As discussed earlier under hot water boilers, some plumbing hot water is made from the heating system. Realize that plumbing hot water is typically 140 F. As discussed above, condensing boilers save energy in the spring and the fall by lowering the building hot water temperature to as little as 110 F in the spring and fall. Unfortunately, domestic hot water at 140 F can not be made with 110 F building water. Therefore the heating boiler typically has to heat up to 180 F to make 140 F domestic hot water. The cycling of the heating boiler from 110 F to 180 F on a daily and sometimes hourly basis, can cause stress and strain in the boiler’s heat exchanger. Some boilers have been known to crack and the replacement of the heat exchanger can be very expensive. Therefore the early savings in not putting in a separate domestic water heater may not actually turn out to be that big of a savings. This is just one of many considerations when designing a domestic hot water system. If have these or other questions, contact us for expert design and advice on your plumbing systems.
Like steam systems, there are only a few engineering firms that really understand refrigeration systems. We have been designing refrigerated warehouses for the beverage industry for 20 years. We have also developed custom calculation methods that can reduce the amount of refrigeration equipment need. Usually we see systems that are very oversized in the beverage industry. Contact us if you have questions about your refrigeration system and want expert design and advice.
SUPPLY AND EXHAUST DUCT SYSTEMS
Correctly designing duct work is both an art and a science. Care needs to be taken in the installation, sealing and overall design. We have designed high velocity duct work that is whisper quiet. We have also design exhaust systems for labs and industrial applications. We use both computer models but also use good engineering judgement for both duct work design and fan selection. This is especially true in lab exhausts. Those fans are typically under high negative pressures and also variable flow. Improper design can cause early bearing failures. In critical lab operations this is not acceptable. Contact us if you have questions on your duct work and want expert design and advice.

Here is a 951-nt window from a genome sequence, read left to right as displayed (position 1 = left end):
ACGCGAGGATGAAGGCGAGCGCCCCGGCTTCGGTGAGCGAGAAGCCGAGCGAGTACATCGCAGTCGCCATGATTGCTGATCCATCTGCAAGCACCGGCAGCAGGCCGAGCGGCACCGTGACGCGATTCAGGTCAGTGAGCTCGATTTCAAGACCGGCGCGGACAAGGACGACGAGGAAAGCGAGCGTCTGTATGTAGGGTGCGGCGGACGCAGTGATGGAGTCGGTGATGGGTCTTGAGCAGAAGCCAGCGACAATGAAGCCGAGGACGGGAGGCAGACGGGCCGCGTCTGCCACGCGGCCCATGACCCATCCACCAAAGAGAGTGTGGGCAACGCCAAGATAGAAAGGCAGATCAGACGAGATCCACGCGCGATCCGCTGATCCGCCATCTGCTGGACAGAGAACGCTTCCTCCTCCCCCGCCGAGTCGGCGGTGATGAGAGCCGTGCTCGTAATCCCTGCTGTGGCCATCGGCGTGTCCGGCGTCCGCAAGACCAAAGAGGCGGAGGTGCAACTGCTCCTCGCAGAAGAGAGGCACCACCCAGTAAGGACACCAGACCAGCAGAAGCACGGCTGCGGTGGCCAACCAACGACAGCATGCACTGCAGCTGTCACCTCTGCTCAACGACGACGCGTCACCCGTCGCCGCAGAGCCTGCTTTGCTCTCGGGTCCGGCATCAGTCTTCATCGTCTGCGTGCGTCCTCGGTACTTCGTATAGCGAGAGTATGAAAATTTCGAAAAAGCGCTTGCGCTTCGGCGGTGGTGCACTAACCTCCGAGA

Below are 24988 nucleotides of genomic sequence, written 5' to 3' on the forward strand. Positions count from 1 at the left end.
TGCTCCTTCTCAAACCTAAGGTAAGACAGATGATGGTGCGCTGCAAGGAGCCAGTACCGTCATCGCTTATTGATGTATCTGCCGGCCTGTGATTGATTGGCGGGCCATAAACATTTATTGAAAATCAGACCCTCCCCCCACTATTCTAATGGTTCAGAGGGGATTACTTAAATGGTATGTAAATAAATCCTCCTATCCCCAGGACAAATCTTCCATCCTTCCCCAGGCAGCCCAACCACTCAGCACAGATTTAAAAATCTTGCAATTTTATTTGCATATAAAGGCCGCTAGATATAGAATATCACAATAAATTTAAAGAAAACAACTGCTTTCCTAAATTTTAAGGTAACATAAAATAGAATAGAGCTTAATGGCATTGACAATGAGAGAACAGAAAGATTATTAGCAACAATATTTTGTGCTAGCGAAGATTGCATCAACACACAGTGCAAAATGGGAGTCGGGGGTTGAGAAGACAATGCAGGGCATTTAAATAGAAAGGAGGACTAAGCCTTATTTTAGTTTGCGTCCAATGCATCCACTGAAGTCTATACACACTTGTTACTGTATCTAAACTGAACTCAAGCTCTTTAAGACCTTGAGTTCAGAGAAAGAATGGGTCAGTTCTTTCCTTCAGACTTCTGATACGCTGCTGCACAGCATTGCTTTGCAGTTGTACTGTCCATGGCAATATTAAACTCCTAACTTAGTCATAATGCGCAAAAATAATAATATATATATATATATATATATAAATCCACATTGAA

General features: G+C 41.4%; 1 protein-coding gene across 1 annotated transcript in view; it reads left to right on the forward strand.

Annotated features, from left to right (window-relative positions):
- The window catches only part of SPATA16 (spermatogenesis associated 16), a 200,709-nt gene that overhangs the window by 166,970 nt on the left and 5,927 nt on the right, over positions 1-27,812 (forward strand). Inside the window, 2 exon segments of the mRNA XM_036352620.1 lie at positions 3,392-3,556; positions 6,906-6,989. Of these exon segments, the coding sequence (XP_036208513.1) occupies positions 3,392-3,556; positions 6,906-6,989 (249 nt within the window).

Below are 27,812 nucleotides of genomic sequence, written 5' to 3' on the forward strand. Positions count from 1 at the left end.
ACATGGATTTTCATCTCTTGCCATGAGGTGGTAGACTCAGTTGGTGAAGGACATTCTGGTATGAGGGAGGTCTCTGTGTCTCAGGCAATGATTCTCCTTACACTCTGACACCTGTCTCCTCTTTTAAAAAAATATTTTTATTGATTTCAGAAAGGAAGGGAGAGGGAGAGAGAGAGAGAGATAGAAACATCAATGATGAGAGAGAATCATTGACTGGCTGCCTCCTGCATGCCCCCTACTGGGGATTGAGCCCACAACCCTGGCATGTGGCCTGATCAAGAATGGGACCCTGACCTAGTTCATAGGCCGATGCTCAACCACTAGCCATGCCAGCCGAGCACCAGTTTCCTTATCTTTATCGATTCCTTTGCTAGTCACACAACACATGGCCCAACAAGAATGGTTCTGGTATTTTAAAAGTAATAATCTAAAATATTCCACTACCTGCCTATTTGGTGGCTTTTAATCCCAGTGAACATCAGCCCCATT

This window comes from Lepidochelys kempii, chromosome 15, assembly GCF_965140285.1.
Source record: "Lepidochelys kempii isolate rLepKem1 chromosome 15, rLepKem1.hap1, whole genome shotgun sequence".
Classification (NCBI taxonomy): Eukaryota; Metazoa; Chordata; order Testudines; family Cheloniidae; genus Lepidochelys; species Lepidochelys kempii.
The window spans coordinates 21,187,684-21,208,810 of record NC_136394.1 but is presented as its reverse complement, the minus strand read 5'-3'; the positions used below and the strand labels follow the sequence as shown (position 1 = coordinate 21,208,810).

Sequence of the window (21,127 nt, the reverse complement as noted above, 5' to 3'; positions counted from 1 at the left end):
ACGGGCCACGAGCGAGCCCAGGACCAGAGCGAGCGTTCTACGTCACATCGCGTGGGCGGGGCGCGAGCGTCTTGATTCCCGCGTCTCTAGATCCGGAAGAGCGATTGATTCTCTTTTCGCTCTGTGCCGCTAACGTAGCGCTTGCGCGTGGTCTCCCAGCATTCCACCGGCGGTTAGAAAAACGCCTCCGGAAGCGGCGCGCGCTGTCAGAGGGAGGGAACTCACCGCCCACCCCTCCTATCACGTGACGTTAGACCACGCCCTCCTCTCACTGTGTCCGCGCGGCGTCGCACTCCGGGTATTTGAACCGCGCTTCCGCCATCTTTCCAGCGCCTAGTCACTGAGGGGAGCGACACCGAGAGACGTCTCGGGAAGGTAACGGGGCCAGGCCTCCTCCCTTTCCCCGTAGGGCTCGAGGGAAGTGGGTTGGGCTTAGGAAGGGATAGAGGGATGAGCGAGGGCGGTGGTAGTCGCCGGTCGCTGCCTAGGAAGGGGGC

Variable Refrigerant Flow (VRF) systems are increasingly popular among both engineers and contractors. The software to design these systems is proprietary to the equipment manufacturer. Therefore the engineer has little control over the piping sizing. Oil flow within these systems is critical. The only way to insure proper oil flow is to field verify exact piping lengths and sizes before installing. A difference of a 10 to 15 feet can change the size of the piping. Therefore, careful back and forth between the contractor and the VRF manufacturer should take place during installation. Another key point often overlooked is the OSHA eight hour exposure limits. Normally designers follow the ASHRAE 15 and 34 calculations but neglect OSHA exposure limits which for most refrigerants is 1000 PPM. When small spaces like patient rooms or offices have units in them there can be small leaks that could expose people to low level concentrations for long periods of time. We advise using inexpensive refrigeration monitors in these areas. ASHRAE has written recent articles highlighting awareness in properly ventilating and monitoring VRF installations. These articles reflect current thoughts but are not currently code or design requirements. We are probably way ahead of the curve on this but we feel it is good practice that we expect will be adopted as these systems increase in popularity. If you have more questions or want expert design or advice on VRF systems then give us a call.